A Review of Broken Monsters by Lauren Beukes

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*Broken Monsters* is not your run of the mill, average, ordinary read. It becomes a mind warping, engrossing read that’s full of suspense and unimaginable horrors in all different shapes and styles. The title itself leaves the reader to question if whether everyone in some way or another is broken, and if perhaps deep down we are all monsters. Broken Monsters focuses on a handful of characters that find themselves joined together thanks to a serial killer that leaves disturbing signatures of when it comes to their work.

The reader is introduced to Detective Versado, the investigating officer in the Detroit Monster case, her teenage daughter Layla, a freelance journalist Jonno who is desperate for his breakthrough piece, and Thomas Keen a man familiar with the streets and all of its natural horrors.

I dreamed I was a dream of a dream

In a serial killer’s mind the perception of a dream, well let’s just say… The Dream… is for others a nightmare. In a serial killer’s outlook destruction of life is art, and taking lives is setting a person free. To reform and redesign is the nature of the Dream. The Dream guides the serial killer to help him make his victims become what they always dreamed. Yes… it all sounds so bizarre and hard to wrap your head around, but that is what Broken Monsters is. The book is bizarre and twisted and unnatural but you cannot stop reading. It pulls you in and much like Night Film by Marisha Pessl you find yourself questioning as you read what is ‘reality’ and what is delusion, hallucination, fear, and imagination.

…evidence of the dreaming everywhere. There is a world beneath the world that is rich and tangled with meaning.

Beukes leaves her reader fascinated and left questioning… is this how the mind of a serial killer works? It seems like the Dream itself is left to the reader’s imagination because the purpose of the Dream is never truly explained. All we know is that the Dream wants to make your wishes come true. Wishes and dreams where a little boy is cut in half and given new legs of a deer so that he may perhaps become a fawn, a sculptor becomes her own work of art, and a cop is reborn into a phoenix rising.

The end of everything

The visuals are disturbing and visceral. One in particular left me questioning any future choices of tattoos. Not all of the horrors are part of the Dream. Not every horror is so much a fantasy, a dream in Broken Monsters. There is the reality of other horrors of the struggling homeless, or the interactions of Layla and her friend Cas as they play vigilante against a pedophile.  No matter what shape the monster takes in this book, there are plenty that haunt Broken Monsters as shades and spooks of the night. If anything Broken Monsters helped me reconfirm that horror comes in all shapes and forms, and doesn’t always have to do with blood and guts. Sometimes it comes in the shape of despair, the feeling of loneliness, the drive of desire and need. The Dream understands and wants everyone to know what it understands… that there are doors to be open.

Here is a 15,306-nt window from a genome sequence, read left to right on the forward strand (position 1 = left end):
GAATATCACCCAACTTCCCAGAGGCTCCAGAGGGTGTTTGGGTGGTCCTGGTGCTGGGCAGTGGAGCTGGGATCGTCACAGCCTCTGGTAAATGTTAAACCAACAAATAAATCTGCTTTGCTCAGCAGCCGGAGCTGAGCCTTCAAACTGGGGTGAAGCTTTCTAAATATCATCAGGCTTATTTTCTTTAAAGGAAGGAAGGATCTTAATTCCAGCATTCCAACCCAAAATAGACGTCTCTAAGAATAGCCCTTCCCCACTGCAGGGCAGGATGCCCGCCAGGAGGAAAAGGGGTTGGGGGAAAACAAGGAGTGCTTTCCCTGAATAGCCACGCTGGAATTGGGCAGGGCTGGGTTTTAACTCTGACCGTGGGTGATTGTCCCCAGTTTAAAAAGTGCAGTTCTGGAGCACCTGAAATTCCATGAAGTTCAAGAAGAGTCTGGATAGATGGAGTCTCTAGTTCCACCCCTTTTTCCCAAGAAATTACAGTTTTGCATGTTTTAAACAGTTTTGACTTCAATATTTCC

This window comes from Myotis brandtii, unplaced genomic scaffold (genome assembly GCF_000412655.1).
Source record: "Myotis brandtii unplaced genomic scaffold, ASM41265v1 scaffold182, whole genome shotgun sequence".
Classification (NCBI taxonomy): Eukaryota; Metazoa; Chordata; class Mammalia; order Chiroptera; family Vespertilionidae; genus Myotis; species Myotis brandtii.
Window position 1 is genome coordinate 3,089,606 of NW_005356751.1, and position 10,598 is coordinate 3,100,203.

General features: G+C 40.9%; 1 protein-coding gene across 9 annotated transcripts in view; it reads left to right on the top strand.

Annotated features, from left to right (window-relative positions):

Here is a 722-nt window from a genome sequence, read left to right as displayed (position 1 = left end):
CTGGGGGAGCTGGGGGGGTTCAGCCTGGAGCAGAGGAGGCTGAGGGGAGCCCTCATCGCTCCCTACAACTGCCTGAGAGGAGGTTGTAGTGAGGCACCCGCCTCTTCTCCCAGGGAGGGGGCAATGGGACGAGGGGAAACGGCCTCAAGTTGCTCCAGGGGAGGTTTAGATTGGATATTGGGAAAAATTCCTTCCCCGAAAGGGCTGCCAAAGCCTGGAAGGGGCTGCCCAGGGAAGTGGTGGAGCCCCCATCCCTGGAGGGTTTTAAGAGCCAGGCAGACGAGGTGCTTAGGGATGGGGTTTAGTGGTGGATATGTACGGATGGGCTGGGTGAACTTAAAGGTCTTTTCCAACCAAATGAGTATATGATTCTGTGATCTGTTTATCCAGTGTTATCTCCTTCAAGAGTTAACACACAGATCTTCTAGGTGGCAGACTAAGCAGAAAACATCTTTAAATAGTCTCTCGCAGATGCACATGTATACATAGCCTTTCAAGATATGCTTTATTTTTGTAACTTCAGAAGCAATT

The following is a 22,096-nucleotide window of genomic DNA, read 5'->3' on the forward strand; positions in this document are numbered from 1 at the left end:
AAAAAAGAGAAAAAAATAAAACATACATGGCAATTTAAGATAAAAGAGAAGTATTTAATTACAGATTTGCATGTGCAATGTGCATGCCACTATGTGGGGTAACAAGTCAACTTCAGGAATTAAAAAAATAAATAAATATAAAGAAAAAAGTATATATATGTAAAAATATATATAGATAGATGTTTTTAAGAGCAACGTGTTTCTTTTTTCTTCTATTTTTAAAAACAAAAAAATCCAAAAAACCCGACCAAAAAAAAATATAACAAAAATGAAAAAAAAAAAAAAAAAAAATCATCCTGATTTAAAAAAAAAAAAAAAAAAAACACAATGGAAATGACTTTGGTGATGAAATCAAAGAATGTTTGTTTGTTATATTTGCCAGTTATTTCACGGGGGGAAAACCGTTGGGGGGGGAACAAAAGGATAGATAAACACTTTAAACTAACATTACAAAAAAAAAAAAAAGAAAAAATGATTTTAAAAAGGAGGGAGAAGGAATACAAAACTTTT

…and their seeing will be horror and glory and wonder and it will pierce the skin of the world, collapse dimensions, and open the doors and the work will breathe and dance in his shoes and the dream will be able to escape.

Escape, freedom, transformation. Horror, glory, wonder. All these words describe the nature of Broken Monsters so well. It is not what is to be expected, but coming from Lauren Beukes, maybe we shouldn’t expect anything less. Even the interaction of the serial killer and Jonno is something transfixing and cinematic it leaves the reader drawn in to the possibility of the Dream and what it stands for. Killing to make someone become what they wanted to be. Isn’t what we always wanted deep down? To become what we always wanted? Obtain our dreams. It is human nature after all… and maybe being human is what breathes life into a monster within, what makes it all cracked and broken.

The book leaves the reader thinking. I don’t believe it is Beukes intention to make human nature seem so bleak and hopeless, and make us believe we are damaged and all deranged deep down. The characters that defend themselves against the serial killer and the Dream do come together as a unified front to help each other. That in itself should prove that no matter how flawed any one is, there is always the opportunity to rise above it all. Like a phoenix.

Better have a happy ending…

And that’s not such a bad thing… even if the Dream is still alive… but that’s a story for another time…

Yes. It was all real. It lives in me now. If you’ve seen it, there’s a splinter of it in you too. We can change the world. You just have to open the door.

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